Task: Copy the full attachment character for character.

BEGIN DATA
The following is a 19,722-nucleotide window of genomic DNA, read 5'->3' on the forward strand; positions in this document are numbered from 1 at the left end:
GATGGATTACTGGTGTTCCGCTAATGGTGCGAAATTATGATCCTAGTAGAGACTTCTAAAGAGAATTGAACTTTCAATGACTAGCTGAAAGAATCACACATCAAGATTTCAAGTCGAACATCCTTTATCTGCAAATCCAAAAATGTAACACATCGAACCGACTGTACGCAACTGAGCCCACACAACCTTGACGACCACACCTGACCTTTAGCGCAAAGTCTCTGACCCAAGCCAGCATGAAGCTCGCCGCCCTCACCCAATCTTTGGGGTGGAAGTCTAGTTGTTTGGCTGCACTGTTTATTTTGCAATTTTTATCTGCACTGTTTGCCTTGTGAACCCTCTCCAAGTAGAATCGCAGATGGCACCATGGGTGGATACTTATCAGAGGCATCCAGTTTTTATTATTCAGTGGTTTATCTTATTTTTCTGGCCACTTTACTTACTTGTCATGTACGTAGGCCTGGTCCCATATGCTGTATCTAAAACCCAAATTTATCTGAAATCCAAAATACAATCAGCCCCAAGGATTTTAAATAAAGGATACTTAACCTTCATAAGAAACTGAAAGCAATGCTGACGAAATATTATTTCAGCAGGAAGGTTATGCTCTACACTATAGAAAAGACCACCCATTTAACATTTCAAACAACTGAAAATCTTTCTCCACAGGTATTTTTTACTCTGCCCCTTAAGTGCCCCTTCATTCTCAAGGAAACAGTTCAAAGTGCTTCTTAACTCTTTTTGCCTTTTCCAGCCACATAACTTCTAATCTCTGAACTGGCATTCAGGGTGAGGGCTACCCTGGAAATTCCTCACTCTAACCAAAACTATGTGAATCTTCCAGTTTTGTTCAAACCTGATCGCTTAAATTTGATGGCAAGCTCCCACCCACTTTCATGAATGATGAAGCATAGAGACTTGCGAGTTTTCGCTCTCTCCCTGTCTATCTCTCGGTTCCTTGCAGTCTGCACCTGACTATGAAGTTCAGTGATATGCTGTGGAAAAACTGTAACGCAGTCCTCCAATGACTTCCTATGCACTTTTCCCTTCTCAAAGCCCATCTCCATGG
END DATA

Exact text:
The following is a 19,722-nucleotide window of genomic DNA, read 5'->3' on the forward strand; positions in this document are numbered from 1 at the left end:
GATGGATTACTGGTGTTCCGCTAATGGTGCGAAATTATGATCCTAGTAGAGACTTCTAAAGAGAATTGAACTTTCAATGACTAGCTGAAAGAATCACACATCAAGATTTCAAGTCGAACATCCTTTATCTGCAAATCCAAAAATGTAACACATCGAACCGACTGTACGCAACTGAGCCCACACAACCTTGACGACCACACCTGACCTTTAGCGCAAAGTCTCTGACCCAAGCCAGCATGAAGCTCGCCGCCCTCACCCAATCTTTGGGGTGGAAGTCTAGTTGTTTGGCTGCACTGTTTATTTTGCAATTTTTATCTGCACTGTTTGCCTTGTGAACCCTCTCCAAGTAGAATCGCAGATGGCACCATGGGTGGATACTTATCAGAGGCATCCAGTTTTTATTATTCAGTGGTTTATCTTATTTTTCTGGCCACTTTACTTACTTGTCATGTACGTAGGCCTGGTCCCATATGCTGTATCTAAAACCCAAATTTATCTGAAATCCAAAATACAATCAGCCCCAAGGATTTTAAATAAAGGATACTTAACCTTCATAAGAAACTGAAAGCAATGCTGACGAAATATTATTTCAGCAGGAAGGTTATGCTCTACACTATAGAAAAGACCACCCATTTAACATTTCAAACAACTGAAAATCTTTCTCCACAGGTATTTTTTACTCTGCCCCTTAAGTGCCCCTTCATTCTCAAGGAAACAGTTCAAAGTGCTTCTTAACTCTTTTTGCCTTTTCCAGCCACATAACTTCTAATCTCTGAACTGGCATTCAGGGTGAGGGCTACCCTGGAAATTCCTCACTCTAACCAAAACTATGTGAATCTTCCAGTTTTGTTCAAACCTGATCGCTTAAATTTGATGGCAAGCTCCCACCCACTTTCATGAATGATGAAGCATAGAGACTTGCGAGTTTTCGCTCTCTCCCTGTCTATCTCTCGGTTCCTTGCAGTCTGCACCTGACTATGAAGTTCAGTGATATGCTGTGGAAAAACTGTAACGCAGTCCTCCAATGACTTCCTATGCACTTTTCCCTTCTCAAAGCCCATCTCCATGG